Glyphviewer Documentation

What is Glyphviewer?

Glyphviewer is a web application that analyses web font files.

  • It lists the characters supported by a font using its glyphs. This is the raison d'être for the application.
  • It displays information present in the font's header, such as developer and license details.
  • It provides a test bed for users to enter their own message, and see it displayed using the font.

For those unsure about the meaning of "glyph", "font", and "web font", a small glossary is provided at the end.

Glyphviewer Usage

Glyphviewer analyses font files, not fonts per se. (A font may consist of multiple files.) Permissible formats are TrueType (.ttf), OpenType (.otf), and best of all, Web Open Font Format (.woff). WOFF is preferred, because font data is compressed by design, resulting in quicker download.

  • Users will find it easiest to analyse a web font file stored on the server hosting this application. This is Glyphviewer's default behavior: when a user first encounters this page, the application randomly selects one from its file system, and analyses it for inspection. Viewers can choose other font files stored locally, as long as Local is checked; they just select an item from the File drop down list. All fonts are listed by file name, so File will display (say) "DejaVuSans.woff" rather than "DejaVu Sans".
  • More adventurous users can choose a font somewhere else on the Internet by checking Remote instead. They write the full URL for the font file (including the extension) in the URL control. For example, here's an URL for the Lato web font ready for copying-and-pasting.

Other controls present are:

  • Shows characters in font: If checked, all characters in the font (well, almost all) are displayed in tabular form. The advantage is that users can discover which characters and languages are supported by the font. Moreover, people can inspect individual glyphs for legibility and appearance. The disadvantage is that the resulting page – which accommodates all the characters – can be quite large.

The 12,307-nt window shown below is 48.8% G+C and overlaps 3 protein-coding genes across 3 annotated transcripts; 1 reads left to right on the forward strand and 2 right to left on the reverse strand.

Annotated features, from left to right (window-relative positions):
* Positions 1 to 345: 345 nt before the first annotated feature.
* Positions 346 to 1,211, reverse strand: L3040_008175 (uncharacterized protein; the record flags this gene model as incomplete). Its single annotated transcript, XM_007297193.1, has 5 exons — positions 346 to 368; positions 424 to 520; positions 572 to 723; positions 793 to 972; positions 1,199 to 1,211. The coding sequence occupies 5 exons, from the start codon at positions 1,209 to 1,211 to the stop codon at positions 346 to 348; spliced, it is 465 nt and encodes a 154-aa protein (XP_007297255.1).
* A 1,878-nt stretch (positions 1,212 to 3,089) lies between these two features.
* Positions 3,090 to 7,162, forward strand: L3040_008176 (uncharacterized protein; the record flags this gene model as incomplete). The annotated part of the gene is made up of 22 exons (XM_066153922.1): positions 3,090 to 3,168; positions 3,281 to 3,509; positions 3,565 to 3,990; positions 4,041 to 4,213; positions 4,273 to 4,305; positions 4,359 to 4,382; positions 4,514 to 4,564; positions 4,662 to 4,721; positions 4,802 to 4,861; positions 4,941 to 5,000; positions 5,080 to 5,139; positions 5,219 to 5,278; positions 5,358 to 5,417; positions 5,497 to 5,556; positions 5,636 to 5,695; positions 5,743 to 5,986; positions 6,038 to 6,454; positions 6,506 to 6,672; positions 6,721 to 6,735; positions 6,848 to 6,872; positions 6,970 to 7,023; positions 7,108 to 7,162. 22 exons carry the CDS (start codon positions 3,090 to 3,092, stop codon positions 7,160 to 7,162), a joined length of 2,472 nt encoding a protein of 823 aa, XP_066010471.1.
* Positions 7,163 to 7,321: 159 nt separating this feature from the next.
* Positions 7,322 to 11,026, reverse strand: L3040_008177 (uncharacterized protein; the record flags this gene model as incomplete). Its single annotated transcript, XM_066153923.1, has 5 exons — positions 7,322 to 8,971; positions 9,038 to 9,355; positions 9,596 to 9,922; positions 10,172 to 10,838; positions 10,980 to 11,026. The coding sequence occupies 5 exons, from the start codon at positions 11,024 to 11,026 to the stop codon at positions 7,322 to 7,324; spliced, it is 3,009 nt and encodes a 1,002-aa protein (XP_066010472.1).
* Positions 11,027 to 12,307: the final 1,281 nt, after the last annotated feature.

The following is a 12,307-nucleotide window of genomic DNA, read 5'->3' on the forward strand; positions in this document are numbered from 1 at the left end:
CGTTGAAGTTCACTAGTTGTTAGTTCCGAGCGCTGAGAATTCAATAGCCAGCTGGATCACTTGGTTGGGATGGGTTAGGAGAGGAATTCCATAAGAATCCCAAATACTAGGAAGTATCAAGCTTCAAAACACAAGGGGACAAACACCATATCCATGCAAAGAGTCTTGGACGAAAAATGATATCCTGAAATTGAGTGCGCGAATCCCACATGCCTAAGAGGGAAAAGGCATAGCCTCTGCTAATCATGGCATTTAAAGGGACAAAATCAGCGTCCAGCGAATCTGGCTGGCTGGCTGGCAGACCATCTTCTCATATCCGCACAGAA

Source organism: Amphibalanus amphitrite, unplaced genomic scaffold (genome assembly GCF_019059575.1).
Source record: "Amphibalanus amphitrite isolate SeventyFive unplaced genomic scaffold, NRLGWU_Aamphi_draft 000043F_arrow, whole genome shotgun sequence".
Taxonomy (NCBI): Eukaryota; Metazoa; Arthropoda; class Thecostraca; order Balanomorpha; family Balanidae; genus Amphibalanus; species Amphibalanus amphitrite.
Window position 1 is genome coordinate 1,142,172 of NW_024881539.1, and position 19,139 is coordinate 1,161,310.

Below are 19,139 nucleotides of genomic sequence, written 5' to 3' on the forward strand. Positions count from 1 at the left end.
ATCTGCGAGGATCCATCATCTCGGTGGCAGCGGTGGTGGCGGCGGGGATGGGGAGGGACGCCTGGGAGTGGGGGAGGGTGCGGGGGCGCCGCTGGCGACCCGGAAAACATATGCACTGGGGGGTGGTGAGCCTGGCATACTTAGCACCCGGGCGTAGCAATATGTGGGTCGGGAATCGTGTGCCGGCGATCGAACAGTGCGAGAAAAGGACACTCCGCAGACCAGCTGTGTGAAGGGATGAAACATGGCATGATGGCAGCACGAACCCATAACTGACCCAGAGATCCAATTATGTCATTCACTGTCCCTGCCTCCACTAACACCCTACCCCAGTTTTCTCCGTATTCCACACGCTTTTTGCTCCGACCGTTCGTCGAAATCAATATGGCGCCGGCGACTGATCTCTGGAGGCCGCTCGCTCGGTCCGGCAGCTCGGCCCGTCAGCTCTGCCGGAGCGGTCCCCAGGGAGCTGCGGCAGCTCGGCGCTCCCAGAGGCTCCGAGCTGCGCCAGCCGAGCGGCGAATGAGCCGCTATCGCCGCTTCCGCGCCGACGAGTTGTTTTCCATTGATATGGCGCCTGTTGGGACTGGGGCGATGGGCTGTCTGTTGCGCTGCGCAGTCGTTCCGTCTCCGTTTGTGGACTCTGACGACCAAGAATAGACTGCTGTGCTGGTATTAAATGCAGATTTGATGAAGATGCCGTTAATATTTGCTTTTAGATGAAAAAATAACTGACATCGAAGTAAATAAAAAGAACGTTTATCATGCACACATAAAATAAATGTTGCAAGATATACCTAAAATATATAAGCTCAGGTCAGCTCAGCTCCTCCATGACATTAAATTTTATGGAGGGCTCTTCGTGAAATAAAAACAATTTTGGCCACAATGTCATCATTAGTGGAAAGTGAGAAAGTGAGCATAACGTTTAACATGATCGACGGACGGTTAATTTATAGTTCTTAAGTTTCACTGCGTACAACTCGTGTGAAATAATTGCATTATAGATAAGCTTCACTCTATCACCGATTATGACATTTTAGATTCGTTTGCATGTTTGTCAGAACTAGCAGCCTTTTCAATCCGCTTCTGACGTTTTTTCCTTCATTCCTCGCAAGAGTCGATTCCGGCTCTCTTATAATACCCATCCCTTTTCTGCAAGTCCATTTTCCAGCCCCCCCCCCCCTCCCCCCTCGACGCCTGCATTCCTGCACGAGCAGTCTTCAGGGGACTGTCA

• Arrange characters as Unicode blocks: If checked, Glyphviewer splits characters into different tables according to their Unicode blocks. If not checked, all characters are displayed in one gigantic table. If Shows characters in font is not selected, this checkbox is ignored altogether.

To finish, users hit the Submit button.

On Success

If Glyphviewer succeeds, it will generate a page with the following sections.

  • General information: This data is taken from the font's header; it generally includes details such as name, designer, and copyright information. The last piece of data is extremely useful to know, as it may indicate whether the font is legally free to use or not.
  • Testbed: This provides an area where users can play around with the font. Fields of interest are:
    • Enter some text to try out the font: This is a multi-line field for changing the message (because "Hello World!" gets boring quickly).